Talk with them, not at them. Make this a conversation they want to participate in—and further it with everyone in their lives as they grow.
In these stressful and challenging times, children need help coping with their emotions, especially Black children. They may see protests on the news, upset parents, and wonder how to make sense of it all. Some even attend peaceful protests.
For toddlers and young children, common behavioral problems arise when they don't have the skills to assess what they're thinking, how they're feeling or the impact these thoughts and feelings are having on how they behave.
It's up to parents to care for their children's mental and emotional health, especially when the news cycle is scary—or when we're having one of many necessary conversations about race.
Black parents' race conversations with their kids are wide-ranging—we talk about our own family, but also white people and other facets of life. We explain. We educate. We sigh with frustration. And then we send our kids back into the world and wait for the next race conversation. Race weighs heavily on Black parents' minds.
Here are tips I've learned while raising four children and caring for their mental and emotional health while teaching them about race.
Acknowledge what you are feeling first as a parent.
Know what you are feeling and why you feel the way you do. Be clear on the thoughts and feelings you are experiencing and what those thoughts and feelings mean to you.
In the heat of the moment, it's difficult to navigate your emotions and the emotions of your child. So when you have a moment to yourself, think through how you feel about race. Construct your narrative. Then tell your children your stories in age-appropriate ways. The more you are aware and can name your emotions, the better you will be at expressing them in race conversations.
Have age-appropriate conversations with your children about what they are feeling and thinking.
Even when they are very young, they can still pick up on the feelings of others. Children as young as two experience complex and deep emotions such as empathy or frustration. They just can't express it. By asking kids what they are thinking and feeling, parents help them build a thought and emotion framework that will give them the tools they need for a lifetime.
Talk about race often.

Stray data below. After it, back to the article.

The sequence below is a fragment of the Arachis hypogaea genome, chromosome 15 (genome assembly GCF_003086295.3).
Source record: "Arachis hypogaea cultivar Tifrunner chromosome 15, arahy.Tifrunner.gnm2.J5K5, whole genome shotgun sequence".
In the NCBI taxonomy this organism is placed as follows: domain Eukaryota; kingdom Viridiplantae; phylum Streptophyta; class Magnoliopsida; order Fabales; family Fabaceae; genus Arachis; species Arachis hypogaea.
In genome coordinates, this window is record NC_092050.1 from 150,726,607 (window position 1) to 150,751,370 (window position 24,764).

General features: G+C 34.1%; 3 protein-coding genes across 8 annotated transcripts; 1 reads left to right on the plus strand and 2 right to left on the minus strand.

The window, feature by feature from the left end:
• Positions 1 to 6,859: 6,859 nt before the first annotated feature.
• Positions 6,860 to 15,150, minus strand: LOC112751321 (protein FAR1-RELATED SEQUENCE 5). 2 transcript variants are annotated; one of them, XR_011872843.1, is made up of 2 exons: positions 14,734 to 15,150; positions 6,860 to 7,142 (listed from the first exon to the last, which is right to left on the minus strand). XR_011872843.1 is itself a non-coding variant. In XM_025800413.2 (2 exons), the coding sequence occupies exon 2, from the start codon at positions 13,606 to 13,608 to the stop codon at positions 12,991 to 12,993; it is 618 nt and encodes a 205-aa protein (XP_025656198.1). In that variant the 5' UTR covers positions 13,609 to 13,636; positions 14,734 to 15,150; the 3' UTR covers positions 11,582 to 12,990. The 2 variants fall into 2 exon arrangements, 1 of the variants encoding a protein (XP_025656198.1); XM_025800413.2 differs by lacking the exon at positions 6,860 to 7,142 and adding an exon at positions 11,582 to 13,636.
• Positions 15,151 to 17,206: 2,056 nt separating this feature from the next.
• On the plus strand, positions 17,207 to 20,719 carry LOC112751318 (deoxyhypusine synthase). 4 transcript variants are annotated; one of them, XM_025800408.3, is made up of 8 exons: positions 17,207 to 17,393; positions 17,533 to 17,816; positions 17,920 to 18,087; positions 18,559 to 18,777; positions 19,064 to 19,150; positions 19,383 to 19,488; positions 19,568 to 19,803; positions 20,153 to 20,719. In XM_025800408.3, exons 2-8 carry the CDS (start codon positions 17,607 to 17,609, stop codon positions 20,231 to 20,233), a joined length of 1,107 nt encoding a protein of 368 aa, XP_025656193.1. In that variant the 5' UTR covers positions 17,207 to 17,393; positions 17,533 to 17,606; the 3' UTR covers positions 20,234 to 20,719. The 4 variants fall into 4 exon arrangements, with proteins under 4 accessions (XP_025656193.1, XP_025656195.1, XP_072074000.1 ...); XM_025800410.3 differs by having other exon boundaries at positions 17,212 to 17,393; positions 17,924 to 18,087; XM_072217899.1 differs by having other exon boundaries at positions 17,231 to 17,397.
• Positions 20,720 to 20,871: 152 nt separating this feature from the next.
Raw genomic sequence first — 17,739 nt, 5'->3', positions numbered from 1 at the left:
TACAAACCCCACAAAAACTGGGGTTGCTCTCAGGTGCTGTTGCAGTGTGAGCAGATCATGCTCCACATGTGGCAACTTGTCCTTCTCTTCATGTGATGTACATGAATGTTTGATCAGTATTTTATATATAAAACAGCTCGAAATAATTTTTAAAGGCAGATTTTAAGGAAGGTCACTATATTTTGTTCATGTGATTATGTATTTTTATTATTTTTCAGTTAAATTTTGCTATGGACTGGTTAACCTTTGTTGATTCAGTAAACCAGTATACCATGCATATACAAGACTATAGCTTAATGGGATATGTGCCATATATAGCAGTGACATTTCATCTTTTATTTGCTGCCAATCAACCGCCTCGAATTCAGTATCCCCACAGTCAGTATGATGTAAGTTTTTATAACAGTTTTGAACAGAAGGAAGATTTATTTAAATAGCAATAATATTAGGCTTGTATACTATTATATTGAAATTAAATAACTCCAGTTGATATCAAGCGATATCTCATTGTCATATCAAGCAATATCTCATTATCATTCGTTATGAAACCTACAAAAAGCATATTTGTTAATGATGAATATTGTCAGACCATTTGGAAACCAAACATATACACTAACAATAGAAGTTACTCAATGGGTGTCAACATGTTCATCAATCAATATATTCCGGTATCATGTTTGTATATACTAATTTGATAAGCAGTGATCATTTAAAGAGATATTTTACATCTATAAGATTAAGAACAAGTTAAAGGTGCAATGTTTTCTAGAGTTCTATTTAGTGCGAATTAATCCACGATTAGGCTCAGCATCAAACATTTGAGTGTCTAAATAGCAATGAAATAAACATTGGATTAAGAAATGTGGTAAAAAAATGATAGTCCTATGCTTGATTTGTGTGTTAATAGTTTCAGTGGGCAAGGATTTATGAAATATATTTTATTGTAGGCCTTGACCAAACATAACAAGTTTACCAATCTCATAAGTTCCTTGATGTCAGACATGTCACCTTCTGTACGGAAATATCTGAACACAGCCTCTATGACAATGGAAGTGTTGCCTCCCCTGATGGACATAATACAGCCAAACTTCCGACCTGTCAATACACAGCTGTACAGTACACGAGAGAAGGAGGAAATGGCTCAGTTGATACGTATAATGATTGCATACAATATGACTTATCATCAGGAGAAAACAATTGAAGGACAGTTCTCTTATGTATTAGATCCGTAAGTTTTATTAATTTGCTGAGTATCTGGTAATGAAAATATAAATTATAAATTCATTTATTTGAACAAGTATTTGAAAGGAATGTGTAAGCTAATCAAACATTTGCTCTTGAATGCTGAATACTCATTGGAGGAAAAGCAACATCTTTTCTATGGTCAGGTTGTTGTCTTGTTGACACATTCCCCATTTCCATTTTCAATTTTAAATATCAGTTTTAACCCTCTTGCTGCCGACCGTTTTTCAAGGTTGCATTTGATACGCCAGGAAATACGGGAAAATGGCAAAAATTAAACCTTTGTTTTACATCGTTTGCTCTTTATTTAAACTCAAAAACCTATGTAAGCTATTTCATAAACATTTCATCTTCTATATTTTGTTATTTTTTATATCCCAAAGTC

Of course, our children know they are Black, but too many times their friends, teachers, school administrators, other parents and society at large look at their Blackness through a stereotyped lens. We need to give our kids the correct perspective through which to view their race. Black is beautiful! Our kids need to know their worth, value and power from the time they come into the world. So have conversations about race in the safety of your home so that your kids can grow up in an environment in which they are celebrated and loved. Tell your children how beautiful, and smart and powerful they are!
Enlist the support of your village.
For hundreds of years, Black folk have had to have race conversations. Being in America demanded it. Our Big Mamas, Aunties, and Play Cousins have all had an integral part in helping us raise our kids. Don't fight alone. Enlist the help of your parents, grandparents and the community in order to help educate your children about race and race issues. Your children need to hear from you, their elders, and others about what it means to be Black in America. You don't have to do this alone.One of the most important things to remember and make an impact on your child's mental and emotional health is to talk with them, not at them. Make this a conversation they want to participate in—and further it with everyone in their lives as they grow.
- Sesame Street Town Hall on Racism - Motherly ›
- How to Talk to Kids About Protests + Racism - Motherly ›
- The honest way we discuss race with our biracial children - Motherly ›
- A Black mother's reaction to the Derek Chauvin verdict ›
- When to Seek Therapy for Your Child's Mental Health ›